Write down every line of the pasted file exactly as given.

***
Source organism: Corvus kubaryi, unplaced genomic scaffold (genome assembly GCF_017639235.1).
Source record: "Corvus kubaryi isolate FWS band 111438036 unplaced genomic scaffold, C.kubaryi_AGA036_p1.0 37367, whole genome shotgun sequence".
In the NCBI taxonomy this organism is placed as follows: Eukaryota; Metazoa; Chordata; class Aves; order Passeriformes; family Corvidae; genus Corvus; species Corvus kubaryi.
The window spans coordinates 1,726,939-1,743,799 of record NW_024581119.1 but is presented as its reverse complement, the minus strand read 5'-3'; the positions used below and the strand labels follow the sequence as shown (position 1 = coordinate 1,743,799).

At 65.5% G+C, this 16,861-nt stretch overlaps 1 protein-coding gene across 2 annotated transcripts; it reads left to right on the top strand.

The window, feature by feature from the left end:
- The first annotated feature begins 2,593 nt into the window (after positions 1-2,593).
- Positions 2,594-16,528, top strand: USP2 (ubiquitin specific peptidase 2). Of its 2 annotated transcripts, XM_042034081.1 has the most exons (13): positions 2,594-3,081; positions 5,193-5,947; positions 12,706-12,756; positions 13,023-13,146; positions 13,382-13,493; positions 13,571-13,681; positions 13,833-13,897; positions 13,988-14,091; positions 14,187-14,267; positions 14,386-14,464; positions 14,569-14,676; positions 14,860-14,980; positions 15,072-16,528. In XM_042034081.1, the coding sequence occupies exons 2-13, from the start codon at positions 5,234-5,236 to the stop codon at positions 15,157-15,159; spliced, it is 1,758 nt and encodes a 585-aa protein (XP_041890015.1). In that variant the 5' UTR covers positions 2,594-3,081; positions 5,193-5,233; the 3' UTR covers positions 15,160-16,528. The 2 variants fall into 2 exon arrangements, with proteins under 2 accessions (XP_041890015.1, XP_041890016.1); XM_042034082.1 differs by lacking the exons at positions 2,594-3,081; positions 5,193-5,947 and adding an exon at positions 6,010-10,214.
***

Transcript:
Source organism: Corvus kubaryi, unplaced genomic scaffold (genome assembly GCF_017639235.1).
Source record: "Corvus kubaryi isolate FWS band 111438036 unplaced genomic scaffold, C.kubaryi_AGA036_p1.0 37367, whole genome shotgun sequence".
In the NCBI taxonomy this organism is placed as follows: Eukaryota; Metazoa; Chordata; class Aves; order Passeriformes; family Corvidae; genus Corvus; species Corvus kubaryi.
The window spans coordinates 1,726,939-1,743,799 of record NW_024581119.1 but is presented as its reverse complement, the minus strand read 5'-3'; the positions used below and the strand labels follow the sequence as shown (position 1 = coordinate 1,743,799).

At 65.5% G+C, this 16,861-nt stretch overlaps 1 protein-coding gene across 2 annotated transcripts; it reads left to right on the top strand.

The window, feature by feature from the left end:
- The first annotated feature begins 2,593 nt into the window (after positions 1-2,593).
- Positions 2,594-16,528, top strand: USP2 (ubiquitin specific peptidase 2). Of its 2 annotated transcripts, XM_042034081.1 has the most exons (13): positions 2,594-3,081; positions 5,193-5,947; positions 12,706-12,756; positions 13,023-13,146; positions 13,382-13,493; positions 13,571-13,681; positions 13,833-13,897; positions 13,988-14,091; positions 14,187-14,267; positions 14,386-14,464; positions 14,569-14,676; positions 14,860-14,980; positions 15,072-16,528. In XM_042034081.1, the coding sequence occupies exons 2-13, from the start codon at positions 5,234-5,236 to the stop codon at positions 15,157-15,159; spliced, it is 1,758 nt and encodes a 585-aa protein (XP_041890015.1). In that variant the 5' UTR covers positions 2,594-3,081; positions 5,193-5,233; the 3' UTR covers positions 15,160-16,528. The 2 variants fall into 2 exon arrangements, with proteins under 2 accessions (XP_041890015.1, XP_041890016.1); XM_042034082.1 differs by lacking the exons at positions 2,594-3,081; positions 5,193-5,947 and adding an exon at positions 6,010-10,214.